Cannes promotes itself on its deep respect of artistry, but the truth is that it also a bit of a mammoth star-shag. Those running the festival know that in order to maintain its position as the premier such event in the movie calendar, they need to attract those mega-movies that will bring all of the press corps out to play, not just those light-deprived hermits from the film division. Hence Robin Hood and Wall Street: Money Never Sleeps last year. Hence Indiana Jones and the Kingdom of the Crystal Skulls two years ago.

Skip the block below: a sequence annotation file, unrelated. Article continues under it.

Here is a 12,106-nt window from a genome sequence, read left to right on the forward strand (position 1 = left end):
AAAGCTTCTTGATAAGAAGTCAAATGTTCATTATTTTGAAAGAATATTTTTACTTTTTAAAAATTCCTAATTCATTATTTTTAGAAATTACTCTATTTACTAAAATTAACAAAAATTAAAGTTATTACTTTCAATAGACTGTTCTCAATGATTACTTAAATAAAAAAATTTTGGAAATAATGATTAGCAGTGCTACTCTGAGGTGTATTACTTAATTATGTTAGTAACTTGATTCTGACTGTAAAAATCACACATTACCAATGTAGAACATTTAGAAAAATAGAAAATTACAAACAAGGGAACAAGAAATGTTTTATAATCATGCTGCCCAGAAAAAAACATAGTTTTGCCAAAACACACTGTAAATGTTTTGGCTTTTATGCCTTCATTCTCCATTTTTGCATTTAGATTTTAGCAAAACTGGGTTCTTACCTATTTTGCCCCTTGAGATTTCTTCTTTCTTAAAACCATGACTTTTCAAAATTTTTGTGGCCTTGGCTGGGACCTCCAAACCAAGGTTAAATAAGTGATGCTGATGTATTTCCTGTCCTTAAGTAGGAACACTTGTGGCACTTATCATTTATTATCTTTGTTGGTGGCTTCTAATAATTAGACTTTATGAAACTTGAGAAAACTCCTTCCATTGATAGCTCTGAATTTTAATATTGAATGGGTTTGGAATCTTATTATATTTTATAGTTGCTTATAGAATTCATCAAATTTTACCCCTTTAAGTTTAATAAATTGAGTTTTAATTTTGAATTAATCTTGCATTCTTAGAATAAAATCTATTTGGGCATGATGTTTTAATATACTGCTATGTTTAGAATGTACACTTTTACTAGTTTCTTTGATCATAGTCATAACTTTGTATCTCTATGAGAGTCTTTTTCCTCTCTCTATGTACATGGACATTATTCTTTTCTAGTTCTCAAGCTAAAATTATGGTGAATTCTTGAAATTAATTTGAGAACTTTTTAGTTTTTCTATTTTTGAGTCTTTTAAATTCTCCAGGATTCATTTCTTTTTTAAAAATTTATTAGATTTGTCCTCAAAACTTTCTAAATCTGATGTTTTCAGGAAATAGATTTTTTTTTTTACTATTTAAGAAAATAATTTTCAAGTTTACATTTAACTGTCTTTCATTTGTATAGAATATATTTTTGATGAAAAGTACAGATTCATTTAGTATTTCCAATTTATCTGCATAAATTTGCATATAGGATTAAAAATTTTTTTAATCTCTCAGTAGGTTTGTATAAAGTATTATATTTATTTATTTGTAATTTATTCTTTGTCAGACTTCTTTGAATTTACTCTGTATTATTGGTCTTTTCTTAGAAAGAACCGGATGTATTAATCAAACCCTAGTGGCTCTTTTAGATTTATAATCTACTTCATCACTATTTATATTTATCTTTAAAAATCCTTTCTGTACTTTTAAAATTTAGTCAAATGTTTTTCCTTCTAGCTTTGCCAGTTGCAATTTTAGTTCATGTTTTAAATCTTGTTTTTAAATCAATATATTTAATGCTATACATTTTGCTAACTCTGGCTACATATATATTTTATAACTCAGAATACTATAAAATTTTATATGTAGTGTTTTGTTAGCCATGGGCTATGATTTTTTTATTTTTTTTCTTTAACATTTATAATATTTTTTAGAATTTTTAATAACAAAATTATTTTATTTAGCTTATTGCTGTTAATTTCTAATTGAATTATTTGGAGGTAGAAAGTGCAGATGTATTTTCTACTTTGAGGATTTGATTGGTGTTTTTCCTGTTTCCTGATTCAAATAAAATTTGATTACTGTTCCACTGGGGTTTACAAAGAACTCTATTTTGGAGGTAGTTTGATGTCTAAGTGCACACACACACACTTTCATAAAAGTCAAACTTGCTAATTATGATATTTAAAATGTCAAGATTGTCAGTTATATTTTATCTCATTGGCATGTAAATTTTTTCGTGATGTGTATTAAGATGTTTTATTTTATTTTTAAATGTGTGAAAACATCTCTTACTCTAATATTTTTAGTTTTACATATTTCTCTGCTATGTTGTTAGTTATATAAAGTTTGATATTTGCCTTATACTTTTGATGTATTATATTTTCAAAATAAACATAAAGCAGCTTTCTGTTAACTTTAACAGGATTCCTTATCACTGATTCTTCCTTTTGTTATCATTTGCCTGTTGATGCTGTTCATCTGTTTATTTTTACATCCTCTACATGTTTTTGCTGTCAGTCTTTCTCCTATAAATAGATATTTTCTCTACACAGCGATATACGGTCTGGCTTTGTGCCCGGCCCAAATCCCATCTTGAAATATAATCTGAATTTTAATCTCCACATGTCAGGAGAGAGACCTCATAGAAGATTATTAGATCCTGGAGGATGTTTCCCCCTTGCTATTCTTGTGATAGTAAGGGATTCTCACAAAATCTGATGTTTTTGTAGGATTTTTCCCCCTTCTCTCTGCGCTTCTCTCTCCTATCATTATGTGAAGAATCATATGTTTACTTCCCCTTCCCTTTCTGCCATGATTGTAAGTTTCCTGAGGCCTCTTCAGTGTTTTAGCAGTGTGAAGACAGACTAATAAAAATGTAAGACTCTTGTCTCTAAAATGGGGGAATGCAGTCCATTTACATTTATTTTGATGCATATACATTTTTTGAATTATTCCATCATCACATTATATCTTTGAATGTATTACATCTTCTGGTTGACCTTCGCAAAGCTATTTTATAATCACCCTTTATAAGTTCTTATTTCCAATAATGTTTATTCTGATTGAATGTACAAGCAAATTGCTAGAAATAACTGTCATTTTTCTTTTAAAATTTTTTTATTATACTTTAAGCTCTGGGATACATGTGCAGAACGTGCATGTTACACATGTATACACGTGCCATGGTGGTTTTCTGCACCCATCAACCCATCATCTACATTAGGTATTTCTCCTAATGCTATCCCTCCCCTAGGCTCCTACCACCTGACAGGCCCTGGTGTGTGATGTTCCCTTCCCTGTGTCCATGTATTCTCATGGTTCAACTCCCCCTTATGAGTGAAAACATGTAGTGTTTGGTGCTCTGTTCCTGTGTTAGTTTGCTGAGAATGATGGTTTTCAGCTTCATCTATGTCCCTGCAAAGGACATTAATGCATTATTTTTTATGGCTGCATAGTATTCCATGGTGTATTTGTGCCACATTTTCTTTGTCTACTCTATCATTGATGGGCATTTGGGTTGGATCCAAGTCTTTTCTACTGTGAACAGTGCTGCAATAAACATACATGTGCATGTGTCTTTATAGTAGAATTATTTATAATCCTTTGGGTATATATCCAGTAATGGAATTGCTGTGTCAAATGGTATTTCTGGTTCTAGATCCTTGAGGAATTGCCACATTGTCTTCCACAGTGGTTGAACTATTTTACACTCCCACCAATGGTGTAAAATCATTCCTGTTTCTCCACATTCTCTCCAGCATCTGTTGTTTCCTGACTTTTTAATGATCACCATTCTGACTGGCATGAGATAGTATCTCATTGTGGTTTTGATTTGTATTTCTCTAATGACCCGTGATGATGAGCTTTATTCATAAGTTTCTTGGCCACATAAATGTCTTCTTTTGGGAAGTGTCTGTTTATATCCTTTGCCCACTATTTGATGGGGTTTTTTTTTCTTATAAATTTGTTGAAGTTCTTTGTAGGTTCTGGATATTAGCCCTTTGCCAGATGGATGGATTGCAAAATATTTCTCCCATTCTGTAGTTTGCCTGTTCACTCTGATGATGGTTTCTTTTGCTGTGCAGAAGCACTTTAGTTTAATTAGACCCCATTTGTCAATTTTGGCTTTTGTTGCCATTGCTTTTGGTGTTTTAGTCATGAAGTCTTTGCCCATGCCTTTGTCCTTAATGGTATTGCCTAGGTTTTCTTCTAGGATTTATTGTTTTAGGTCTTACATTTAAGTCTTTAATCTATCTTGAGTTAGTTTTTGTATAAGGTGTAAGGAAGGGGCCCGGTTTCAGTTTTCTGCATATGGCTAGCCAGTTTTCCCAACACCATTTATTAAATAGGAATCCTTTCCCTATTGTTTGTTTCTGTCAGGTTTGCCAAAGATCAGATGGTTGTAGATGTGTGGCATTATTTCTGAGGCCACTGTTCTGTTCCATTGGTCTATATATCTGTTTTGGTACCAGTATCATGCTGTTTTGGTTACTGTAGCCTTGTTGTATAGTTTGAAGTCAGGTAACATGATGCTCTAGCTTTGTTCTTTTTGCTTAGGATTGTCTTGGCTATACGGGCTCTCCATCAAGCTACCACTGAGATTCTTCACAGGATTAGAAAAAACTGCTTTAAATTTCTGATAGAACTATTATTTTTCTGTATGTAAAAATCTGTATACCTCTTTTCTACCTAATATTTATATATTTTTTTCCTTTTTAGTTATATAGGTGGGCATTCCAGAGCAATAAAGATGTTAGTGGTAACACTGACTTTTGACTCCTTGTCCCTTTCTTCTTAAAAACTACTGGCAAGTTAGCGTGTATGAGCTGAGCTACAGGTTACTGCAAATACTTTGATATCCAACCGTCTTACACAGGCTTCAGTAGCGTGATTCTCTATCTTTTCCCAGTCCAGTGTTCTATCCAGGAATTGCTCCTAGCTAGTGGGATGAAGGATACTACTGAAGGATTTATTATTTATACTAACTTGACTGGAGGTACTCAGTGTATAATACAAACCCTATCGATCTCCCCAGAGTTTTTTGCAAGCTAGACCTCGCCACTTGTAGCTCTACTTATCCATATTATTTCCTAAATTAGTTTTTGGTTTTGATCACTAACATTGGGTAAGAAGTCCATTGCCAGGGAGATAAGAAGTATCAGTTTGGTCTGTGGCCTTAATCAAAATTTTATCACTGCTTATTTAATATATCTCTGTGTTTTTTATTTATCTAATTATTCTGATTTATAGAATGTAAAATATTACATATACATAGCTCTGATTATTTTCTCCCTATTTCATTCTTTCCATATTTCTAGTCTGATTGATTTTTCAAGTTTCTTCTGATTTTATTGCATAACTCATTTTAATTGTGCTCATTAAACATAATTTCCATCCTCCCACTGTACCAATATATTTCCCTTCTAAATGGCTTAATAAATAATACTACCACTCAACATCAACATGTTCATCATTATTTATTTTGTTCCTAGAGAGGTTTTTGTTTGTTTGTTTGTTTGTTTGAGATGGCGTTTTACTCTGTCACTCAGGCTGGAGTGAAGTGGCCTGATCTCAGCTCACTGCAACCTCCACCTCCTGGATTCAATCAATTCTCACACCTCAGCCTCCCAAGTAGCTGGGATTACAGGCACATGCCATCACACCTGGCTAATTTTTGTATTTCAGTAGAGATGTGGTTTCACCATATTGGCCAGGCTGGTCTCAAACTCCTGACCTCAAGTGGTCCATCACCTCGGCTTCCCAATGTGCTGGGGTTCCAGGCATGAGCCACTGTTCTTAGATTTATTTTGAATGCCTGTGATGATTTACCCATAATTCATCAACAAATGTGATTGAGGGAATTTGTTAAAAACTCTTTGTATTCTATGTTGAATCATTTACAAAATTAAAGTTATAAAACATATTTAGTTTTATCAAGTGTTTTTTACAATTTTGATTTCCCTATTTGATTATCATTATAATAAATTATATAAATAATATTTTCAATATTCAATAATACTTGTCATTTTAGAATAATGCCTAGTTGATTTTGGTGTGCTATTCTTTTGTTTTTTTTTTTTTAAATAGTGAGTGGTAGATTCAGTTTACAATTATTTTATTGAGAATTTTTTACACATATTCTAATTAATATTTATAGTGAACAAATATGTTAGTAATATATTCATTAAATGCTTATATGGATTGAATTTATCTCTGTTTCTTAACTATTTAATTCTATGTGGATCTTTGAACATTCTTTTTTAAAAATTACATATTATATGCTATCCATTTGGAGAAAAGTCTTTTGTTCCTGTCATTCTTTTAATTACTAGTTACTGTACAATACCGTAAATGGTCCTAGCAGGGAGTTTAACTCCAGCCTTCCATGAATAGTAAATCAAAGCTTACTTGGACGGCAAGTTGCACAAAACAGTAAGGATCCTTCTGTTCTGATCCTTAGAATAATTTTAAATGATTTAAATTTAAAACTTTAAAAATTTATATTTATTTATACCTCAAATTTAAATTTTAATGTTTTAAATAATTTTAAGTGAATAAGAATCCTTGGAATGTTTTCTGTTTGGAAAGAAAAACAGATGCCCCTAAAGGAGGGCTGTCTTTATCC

While the 2011 opening movie, Woody Allen's Midnight in Paris, might be unlikely to attract huge audiences when it goes on general release, it will bring some glitz to the festival, not least in the form of French first lady, Carla Bruni. And two films which could potentially also add A-list pizazz without attracting any accusations of dumbing down are Walter Salles' adaptation of On the Road (starring Garrett Hedlund, Sam Riley, and Kristen Stewart) and Paolo Sorrentino's This Must be the Place (starring 2008 jury president Sean Penn, and Frances McDormand). Whether either would be ready in time is entirely another matter.